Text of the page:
One of the Painted Ladies on San Francisco’s Postcard Row is for sale for $3.55 million.
Leah Culver bought the house in 2020, but the pandemic stalled her renovation and move-in plans.
She’s now selling the house, without having lived in it, at the same price she bought it for.
The Painted Ladies were built by Matthew Kavanaugh, an Irish contractor who immigrated to the United States in 1869, per the listing. Kavanaugh had built the first house for himself in 1892 and completed the other six homes over a period of three years. The Pink Painted Lady was constructed in 1895.
The houses are designed in the Queen Anne Victorian style, which is characterized by steep roofs and elaborate facade ornamentations.
The bright colors of the houses came about in the 1960s, per the official San Francisco tourism board. Most homes in the city were originally gray, but a local artist named Butch Kradum started painting them over in bright hues, starting a trend that eventually caught on with other homeowners.
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The houses weren’t always known as the Painted Ladies; the moniker only gained popularity in 1978, per the official San Francisco tourism board. The nickname doesn’t specifically refer to the houses on Postcard Row, but rather to the style of the houses.
Now an iconic San Francisco landmark, the seven homes have been featured in numerous shows.
“An entire generation who watched Full House is familiar with the photographs of the seven Painted Ladies all in a row, stepping up the hill,” listing agent Nina Hatvany at Compass told Insider.
The house “has been significantly changed over time and much of the interior finishes are in disrepair,” the listing states.
Photos, like the one above, show dusty rooms, discolored walls, and stained floor tiles.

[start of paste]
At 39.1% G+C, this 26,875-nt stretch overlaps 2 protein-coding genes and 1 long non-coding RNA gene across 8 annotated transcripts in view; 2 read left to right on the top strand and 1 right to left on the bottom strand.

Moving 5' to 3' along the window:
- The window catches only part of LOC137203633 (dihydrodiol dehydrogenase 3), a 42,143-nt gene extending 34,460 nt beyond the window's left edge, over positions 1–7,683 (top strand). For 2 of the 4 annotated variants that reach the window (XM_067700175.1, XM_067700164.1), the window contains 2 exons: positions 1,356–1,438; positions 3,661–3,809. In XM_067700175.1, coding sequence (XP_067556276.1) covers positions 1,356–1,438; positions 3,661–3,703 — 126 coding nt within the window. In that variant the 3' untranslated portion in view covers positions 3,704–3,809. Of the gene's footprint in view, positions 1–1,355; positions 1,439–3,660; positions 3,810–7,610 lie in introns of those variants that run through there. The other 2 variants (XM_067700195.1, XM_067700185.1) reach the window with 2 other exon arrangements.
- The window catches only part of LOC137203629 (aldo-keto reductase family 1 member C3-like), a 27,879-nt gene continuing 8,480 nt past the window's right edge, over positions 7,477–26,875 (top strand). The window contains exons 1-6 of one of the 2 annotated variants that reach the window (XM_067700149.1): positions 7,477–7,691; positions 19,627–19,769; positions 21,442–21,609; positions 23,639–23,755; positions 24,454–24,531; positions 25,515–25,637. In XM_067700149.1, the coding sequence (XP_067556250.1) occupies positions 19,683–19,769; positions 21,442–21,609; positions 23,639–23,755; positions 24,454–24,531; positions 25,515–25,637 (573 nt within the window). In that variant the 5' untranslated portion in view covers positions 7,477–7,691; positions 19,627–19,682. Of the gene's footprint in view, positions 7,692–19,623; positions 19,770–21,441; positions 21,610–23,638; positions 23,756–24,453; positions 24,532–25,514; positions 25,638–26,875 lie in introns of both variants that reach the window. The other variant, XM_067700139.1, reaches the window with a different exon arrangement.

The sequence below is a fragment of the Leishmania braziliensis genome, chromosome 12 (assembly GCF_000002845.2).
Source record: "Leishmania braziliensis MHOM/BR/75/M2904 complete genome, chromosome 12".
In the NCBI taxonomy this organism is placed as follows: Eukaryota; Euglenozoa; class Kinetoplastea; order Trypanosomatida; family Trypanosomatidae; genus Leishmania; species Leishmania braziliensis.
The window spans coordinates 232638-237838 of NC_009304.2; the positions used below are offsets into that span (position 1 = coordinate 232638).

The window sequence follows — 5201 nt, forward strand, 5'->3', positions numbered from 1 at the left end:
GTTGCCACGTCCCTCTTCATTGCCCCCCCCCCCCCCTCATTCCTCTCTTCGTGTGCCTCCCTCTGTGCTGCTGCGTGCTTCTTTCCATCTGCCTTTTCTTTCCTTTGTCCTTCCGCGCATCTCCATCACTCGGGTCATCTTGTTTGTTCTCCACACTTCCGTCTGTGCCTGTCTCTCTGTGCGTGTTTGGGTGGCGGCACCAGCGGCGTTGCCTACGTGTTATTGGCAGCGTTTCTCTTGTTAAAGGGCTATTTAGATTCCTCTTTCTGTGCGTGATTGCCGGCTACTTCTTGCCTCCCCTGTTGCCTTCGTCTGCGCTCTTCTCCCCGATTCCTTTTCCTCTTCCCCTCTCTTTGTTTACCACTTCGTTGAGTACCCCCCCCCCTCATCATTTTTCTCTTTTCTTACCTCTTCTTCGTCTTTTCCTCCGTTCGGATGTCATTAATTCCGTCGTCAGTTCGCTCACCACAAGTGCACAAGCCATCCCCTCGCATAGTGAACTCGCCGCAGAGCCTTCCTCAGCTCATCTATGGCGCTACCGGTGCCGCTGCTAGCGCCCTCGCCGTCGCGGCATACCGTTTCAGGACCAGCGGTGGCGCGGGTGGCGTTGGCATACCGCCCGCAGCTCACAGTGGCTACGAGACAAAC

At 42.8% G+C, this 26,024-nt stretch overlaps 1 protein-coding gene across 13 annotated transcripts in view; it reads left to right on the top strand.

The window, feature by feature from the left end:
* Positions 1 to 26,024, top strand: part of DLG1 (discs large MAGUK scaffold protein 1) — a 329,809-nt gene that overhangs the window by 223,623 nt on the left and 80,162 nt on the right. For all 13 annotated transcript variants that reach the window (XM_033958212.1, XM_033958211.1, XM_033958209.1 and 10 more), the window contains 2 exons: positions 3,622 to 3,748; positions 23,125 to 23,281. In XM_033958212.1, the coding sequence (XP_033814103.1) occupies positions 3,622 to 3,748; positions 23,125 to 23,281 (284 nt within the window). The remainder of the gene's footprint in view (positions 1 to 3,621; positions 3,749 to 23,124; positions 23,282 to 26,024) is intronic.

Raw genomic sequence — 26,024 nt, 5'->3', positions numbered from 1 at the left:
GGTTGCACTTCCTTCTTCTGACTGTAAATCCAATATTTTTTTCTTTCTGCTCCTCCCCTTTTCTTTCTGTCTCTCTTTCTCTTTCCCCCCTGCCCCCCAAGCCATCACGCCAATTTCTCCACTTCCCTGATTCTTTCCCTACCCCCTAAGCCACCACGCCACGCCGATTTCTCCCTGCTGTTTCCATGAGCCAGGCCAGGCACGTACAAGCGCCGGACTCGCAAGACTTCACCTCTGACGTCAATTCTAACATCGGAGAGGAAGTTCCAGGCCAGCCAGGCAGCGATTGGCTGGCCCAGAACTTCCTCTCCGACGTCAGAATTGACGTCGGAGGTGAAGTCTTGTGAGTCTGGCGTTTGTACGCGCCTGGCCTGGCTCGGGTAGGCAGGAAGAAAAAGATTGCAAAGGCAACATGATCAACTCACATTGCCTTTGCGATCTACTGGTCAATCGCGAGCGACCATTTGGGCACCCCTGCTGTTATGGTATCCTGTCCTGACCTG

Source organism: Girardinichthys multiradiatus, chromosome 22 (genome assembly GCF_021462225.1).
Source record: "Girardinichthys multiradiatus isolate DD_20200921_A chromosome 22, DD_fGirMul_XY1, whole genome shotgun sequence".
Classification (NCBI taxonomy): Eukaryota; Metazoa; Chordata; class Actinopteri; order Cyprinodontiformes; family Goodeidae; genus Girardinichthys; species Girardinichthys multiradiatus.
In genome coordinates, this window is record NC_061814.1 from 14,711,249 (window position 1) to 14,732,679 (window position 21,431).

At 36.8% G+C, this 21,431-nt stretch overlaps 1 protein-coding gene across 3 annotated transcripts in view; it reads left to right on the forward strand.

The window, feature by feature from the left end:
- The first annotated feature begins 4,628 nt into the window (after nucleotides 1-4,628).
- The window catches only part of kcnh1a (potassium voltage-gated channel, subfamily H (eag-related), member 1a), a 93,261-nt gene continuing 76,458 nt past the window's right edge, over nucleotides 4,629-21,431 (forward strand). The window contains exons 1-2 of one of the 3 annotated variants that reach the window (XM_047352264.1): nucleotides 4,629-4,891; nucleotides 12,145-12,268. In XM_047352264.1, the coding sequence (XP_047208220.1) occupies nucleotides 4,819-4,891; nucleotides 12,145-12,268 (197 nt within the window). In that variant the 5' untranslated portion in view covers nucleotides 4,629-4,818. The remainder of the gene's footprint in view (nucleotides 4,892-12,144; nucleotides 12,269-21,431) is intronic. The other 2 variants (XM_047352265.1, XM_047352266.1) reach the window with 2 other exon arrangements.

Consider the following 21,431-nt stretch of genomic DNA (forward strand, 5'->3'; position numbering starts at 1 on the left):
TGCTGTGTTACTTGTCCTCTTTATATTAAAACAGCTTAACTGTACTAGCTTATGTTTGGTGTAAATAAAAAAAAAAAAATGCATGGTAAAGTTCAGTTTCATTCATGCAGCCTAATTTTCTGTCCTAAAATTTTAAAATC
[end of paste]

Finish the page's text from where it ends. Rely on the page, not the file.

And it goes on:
When Culver first bought the house, she knew how much work it would take to restore it.
“It’s unclear, based on city records when the house was last remodeled,” she said. “When I bought it, it was in a condition that needed some repair.”
Despite the interior overhaul required, the overall building was still sturdy, she said. As Culver told Insider’s Katie Canales in a 2020 interview, she initially expected renovations to cost around $3 million.
“I wanted to re-organize the rooms in the house and lay it out closer to its original configuration,” she said. “The seven houses used to have a similar interior layout, but over time 714 Steiner was modified and broken up into a different layout from the original.”
However, it took a while to obtain building permits, in part due to the pandemic, and she never got around to renovating the home.
The house is located in a prime area with views of the San Francisco cityscape on all sides.
“You can see the Golden Gate Bridge from the front of the house, and at the back, you get a beautiful view of downtown and City Hall,” Culver, who currently lives with her husband about half a mile away, said.
The windows on the front of the house overlook the grassy hills of Alamo Square Park, per the listing.
The entire Alamo Square area, including Postcard Row, is part of the Alamo Square Landmark District and is protected by the city’s Historic Preservation Program, per the National Park Service.
As she was examining the house, Culver found items that were left behind by its previous occupants.
“The only thing that’s been done is some exploratory demolition, which is a technical term, to see what’s behind all the walls and to see what needs to be done in the house,” she said.
Small pieces were taken out of the walls in order to check the condition of the house and its overall structure, but nothing was torn down, she added.